What is this 170mW load, anyway? Supplying a load kind of implies you're not in standby mode, by the way.

And good luck being 80% efficient with a 170mW load. Good thing for you, you only need to be 34% efficient on the whole to keep below .5W input power. I don't understand why you think 57% margin is low?

So, is this a school project or is someone paying you to design this?
 
Last edited:

eem2am

Aug 3, 2009
429
Joined
Aug 3, 2009
Messages
429
Offline SMPS without auxiliary coil ?

hi,

I am making an offline, isolated SMPS which must provide 38W maximum at V(out) = 30V. V(in) = 85 to 265VAC
I also must draw no more than 500mW in standby mode.

(please note, by "auxiliary coil" i refer to the coil that supplies power to the SMPS controller...also called the "bias" coil)

Sorry in advance for the length of this post!

As explained it has a "standby" mode where it is actually loaded with an average of 170mW.
-This 170mW is not a constant load, but represents a pulsed load, pulsing fully on and off with low duty , at around 4Hz
-When its in "standby", it must draw no more than 500mW from the mains.

I am sure that we all know how badly auxiliary coils are at providing the controller voltage rail when the secondary load varies over such a huge range as in this case.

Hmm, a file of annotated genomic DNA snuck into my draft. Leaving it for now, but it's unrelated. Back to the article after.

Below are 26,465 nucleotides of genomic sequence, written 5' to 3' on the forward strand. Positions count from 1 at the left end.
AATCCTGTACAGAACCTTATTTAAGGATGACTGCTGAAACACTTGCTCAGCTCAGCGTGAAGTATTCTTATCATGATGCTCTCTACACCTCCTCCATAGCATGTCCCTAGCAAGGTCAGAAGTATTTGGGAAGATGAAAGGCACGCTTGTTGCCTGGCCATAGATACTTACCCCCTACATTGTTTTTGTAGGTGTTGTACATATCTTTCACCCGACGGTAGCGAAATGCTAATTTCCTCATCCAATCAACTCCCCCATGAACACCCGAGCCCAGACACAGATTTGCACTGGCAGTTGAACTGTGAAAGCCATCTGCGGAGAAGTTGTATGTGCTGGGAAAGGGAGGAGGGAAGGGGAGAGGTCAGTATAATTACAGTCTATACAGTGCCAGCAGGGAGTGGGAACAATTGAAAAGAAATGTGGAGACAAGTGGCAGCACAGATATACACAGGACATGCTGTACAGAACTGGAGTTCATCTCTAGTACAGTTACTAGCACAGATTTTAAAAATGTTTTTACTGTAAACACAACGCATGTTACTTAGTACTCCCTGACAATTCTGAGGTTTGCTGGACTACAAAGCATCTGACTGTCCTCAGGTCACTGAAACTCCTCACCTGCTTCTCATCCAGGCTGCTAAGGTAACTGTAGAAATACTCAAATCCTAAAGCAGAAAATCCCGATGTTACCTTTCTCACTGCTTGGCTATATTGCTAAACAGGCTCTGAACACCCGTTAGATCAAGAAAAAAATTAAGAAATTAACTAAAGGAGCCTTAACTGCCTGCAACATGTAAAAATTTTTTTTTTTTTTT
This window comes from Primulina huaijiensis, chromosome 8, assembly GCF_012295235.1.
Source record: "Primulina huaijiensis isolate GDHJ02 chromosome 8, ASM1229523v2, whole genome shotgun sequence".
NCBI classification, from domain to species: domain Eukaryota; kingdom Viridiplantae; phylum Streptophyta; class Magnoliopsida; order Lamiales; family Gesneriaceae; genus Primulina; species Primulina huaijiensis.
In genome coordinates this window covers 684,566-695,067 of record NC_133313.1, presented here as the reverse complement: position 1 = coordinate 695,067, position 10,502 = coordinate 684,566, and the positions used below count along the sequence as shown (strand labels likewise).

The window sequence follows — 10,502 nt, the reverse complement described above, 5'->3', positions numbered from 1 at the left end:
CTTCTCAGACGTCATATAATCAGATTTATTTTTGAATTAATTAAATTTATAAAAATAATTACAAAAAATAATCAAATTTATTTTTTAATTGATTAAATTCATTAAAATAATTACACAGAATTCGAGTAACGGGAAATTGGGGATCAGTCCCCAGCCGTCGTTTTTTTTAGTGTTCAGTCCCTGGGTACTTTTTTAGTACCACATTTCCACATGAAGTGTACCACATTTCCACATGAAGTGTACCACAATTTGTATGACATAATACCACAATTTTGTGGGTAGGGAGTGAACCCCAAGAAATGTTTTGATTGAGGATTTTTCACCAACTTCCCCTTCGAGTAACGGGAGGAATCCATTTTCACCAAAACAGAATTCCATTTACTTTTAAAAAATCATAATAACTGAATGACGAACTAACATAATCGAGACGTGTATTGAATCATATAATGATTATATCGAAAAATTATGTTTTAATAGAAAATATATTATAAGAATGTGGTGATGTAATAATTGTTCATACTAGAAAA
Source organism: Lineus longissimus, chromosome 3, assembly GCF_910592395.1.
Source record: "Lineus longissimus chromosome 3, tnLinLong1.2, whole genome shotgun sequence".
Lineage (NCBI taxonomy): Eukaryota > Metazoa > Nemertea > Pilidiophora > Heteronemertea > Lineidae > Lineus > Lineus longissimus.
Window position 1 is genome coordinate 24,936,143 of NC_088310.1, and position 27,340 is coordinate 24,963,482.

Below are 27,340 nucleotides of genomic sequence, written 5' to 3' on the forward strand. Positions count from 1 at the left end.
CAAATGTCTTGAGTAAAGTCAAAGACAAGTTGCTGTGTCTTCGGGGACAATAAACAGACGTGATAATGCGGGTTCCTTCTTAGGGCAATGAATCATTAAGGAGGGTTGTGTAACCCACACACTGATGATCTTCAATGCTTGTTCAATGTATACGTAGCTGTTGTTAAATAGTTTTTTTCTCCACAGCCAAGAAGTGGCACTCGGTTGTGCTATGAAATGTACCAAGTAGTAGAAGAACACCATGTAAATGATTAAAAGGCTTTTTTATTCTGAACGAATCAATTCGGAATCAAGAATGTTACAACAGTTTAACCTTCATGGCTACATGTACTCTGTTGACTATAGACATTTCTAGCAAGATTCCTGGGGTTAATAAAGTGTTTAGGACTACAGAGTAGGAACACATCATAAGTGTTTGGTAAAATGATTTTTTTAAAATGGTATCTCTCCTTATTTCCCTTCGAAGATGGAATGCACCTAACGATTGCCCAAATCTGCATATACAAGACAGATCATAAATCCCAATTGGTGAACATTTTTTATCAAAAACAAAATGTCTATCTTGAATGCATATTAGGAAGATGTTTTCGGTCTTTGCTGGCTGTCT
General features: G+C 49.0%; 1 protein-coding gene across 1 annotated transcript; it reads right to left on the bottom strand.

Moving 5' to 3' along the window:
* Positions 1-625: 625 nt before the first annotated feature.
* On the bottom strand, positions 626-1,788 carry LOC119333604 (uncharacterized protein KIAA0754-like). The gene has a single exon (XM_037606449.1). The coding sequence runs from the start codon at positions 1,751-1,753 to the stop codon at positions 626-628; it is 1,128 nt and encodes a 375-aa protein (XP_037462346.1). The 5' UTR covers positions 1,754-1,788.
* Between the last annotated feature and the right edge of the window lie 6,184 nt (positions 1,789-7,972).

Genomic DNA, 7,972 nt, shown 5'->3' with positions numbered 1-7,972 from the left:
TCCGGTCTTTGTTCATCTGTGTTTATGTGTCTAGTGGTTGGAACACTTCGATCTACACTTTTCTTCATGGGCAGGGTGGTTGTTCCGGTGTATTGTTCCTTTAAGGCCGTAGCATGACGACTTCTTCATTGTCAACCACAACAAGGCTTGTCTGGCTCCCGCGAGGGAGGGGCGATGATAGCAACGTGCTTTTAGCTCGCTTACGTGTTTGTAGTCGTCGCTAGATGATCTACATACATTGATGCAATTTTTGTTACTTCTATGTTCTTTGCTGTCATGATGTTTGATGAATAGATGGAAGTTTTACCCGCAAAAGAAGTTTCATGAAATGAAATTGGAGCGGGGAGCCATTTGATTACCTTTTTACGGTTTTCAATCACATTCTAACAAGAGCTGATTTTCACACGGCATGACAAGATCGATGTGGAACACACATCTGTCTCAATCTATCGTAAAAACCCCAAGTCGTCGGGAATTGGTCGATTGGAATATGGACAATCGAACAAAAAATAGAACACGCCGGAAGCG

....the problem of auxiliary rail voltage "wandering" is made worse by the unpredictability of the "wandering"......the voltage range of the auxiliary voltage rail depends on the amount of transformer leakage inductance.........and unless SMPS transformers are wound expensively, the leakage inductance usually has a wide tolerance of values.........so getting the right number of turns on the auxiliary coil in such cases as ours is a truly hit and miss affair.


-the only way to get sufficient voltage output from the auxiliary coil in no-load is to wind too many turns for the auxiliary, and then linearly regulate it so that it does not over-voltage the controller when the SMPS is on maximum load.

and as i said, the amount of turns is by no means a strightforward calculation, and may not work with differing amounts of transformer leakage.

-in "old" times, we simply let the auxiliary coil "drop-out" and the controller would then be supplied from the high voltage BJT regulator connected to the DC bus....but with our new 500mW maximum standby power draw regulations......this kind of thing is no longer possible, as it takes too much power.

With regard to this, i am just thinking of getting rid of the auxiliary coil altogether and using a LNK302 to efficiently provide the SMPS controller power supply.
(-LNK302 is a controller for a very low component count offline buck)
(-This is not a marketing post....since in any case powerint.com do not seem to recommend using LNK302 as i have described......on the contrary , powerint.com seem keen on the idea of using an auxiliary coil)